Facebook Has Created a Shadowy Bot Universe to Help Uncover Trolls and Scammers

Facebook is developing a bot universe to simulate the interactions of real users, potentially giving the platform a proactive method of combating trolls, scammers and rule-breakers.

This shadow version of the popular social networking platform—not visible on the surface level—can be used to investigate "social properties" of the companies suite of applications by forcing bots to fight and intentionally attempt to break systems or violate guidelines, researchers said this week.

In a new paper, the team outlined its Web-Enabled Simulation (WES), which is known internally as "WW" and being built to take advantage of real website infrastructure.

Researchers said bots are trained to behave like bad actors and set loose on hundreds of millions of lines of code to analyze the results and highlight security gaps.

"Facebook's WW simulation is a WES that uses bots that try to break the community standards in a safe isolated environment in order to test and harden the infrastructure that prevents real bad actors from contravening community standards," the academic team wrote in its paper.

The researchers said the WW will be "safely isolated" and used to probe potential privacy issues on the main platforms. "Because the WW bots are isolated from affecting real users, they can be trained to perform potentially privacy–violating actions on each other," the paper noted.

"Facebook's new WES is a computer simulation that models the behavior of communities of users on its platform," Hari Jackson, the chief technology officer (CTO) at techspert.io, who has a PhD in Computing from the University of Cambridge, told Newsweek today via email.

"It consists of a series of autonomous bots, performing actions in the Facebook system in the same way as human users. These bots 'see' the same platform that real users see, and are able to read (but not change) real-world data on the platform. However, they are not able to affect real users in any way; their actions are completely isolated from the real world," the technology expert added.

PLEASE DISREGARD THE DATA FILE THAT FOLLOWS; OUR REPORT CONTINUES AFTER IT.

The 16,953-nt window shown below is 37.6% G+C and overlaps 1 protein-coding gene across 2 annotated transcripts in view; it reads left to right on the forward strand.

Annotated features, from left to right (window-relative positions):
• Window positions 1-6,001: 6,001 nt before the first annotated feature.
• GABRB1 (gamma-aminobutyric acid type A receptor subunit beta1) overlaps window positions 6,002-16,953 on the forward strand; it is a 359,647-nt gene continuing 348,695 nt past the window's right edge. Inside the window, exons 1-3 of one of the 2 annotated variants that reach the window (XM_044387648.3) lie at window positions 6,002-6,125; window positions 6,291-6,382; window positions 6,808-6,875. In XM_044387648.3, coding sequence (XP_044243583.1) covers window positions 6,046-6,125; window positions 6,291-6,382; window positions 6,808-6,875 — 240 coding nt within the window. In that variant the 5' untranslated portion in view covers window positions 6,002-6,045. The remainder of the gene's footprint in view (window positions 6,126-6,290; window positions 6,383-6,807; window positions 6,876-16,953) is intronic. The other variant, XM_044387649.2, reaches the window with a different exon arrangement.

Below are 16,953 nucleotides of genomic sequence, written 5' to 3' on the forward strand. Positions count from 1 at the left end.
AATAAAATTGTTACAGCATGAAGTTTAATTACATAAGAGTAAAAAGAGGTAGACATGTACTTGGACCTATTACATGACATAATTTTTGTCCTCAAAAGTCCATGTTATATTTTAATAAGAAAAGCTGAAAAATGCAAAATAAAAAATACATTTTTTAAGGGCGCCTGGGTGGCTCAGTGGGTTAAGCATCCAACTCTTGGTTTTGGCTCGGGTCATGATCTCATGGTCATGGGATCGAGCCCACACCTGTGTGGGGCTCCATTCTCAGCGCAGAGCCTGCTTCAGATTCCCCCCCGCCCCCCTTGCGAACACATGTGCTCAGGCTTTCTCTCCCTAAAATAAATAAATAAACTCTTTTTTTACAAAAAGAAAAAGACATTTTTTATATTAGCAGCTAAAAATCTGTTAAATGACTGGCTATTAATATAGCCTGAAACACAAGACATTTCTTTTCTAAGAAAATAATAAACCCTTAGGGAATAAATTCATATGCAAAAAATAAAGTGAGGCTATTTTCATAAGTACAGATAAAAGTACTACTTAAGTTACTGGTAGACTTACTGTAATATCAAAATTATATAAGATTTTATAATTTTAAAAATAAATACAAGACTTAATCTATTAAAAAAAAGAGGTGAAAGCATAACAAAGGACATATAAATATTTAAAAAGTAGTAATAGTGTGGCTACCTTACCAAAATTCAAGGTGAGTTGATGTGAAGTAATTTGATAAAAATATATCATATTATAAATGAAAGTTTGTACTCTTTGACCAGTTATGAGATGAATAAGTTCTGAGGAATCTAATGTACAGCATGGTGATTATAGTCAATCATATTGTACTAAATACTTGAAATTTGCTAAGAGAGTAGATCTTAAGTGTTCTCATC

In examples, Facebook researchers said the WW can be used to simulate the actions of people trying to share illegal content to Facebook, giving developers more insights into what to look for. The team said bots can also be deployed to search for clusters of users sharing policy–violating content.

The bots, they added, could be trained with the intention of breaking the rules, for example trying to access another bot's "private photos"—surfacing any privacy bugs or areas of weaknesses.

Facebook has been contacted for comment on the project.

As reported by The Verge, users are very unlikely to encounter one of these bots while browsing profiles of friends or family, as Facebook is taking steps to isolate them from real users. Yet the paper suggests that in some cases "read only bots" may indeed interact with some user information.

"Bots must be suitably isolated from real users to ensure that the simulation, although executed on real platform code, does not lead to unexpected interactions between bots and real users," it said.

"Despite this isolation, in some applications bots will need to exhibit high end-user realism, which poses challenges for the machine learning approaches used to train them. In other applications where read only bots are applicable, isolation need not necessarily prevent the bots from reading user information and reacting to it, but these read only bots cannot take actions," the paper added.

"The point of all of this is to test the Facebook platform in various ways, in an autonomous manner and at a large scale," Jackson told Newsweek. "By simulating user behavior, Facebook hopes to automatically spot policy-violating content and the users who have generated it.

He added: "The simulation is also designed to model the behavior of bad actors on the platform, and to spot, and fix, vulnerabilities in the system that allow these bad actors to flourish."

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This “shadow” version of the popular social network - not visible on the surface level - will be used to investigate “social properties” of the companies suite of applications. Marc Piasecki/Getty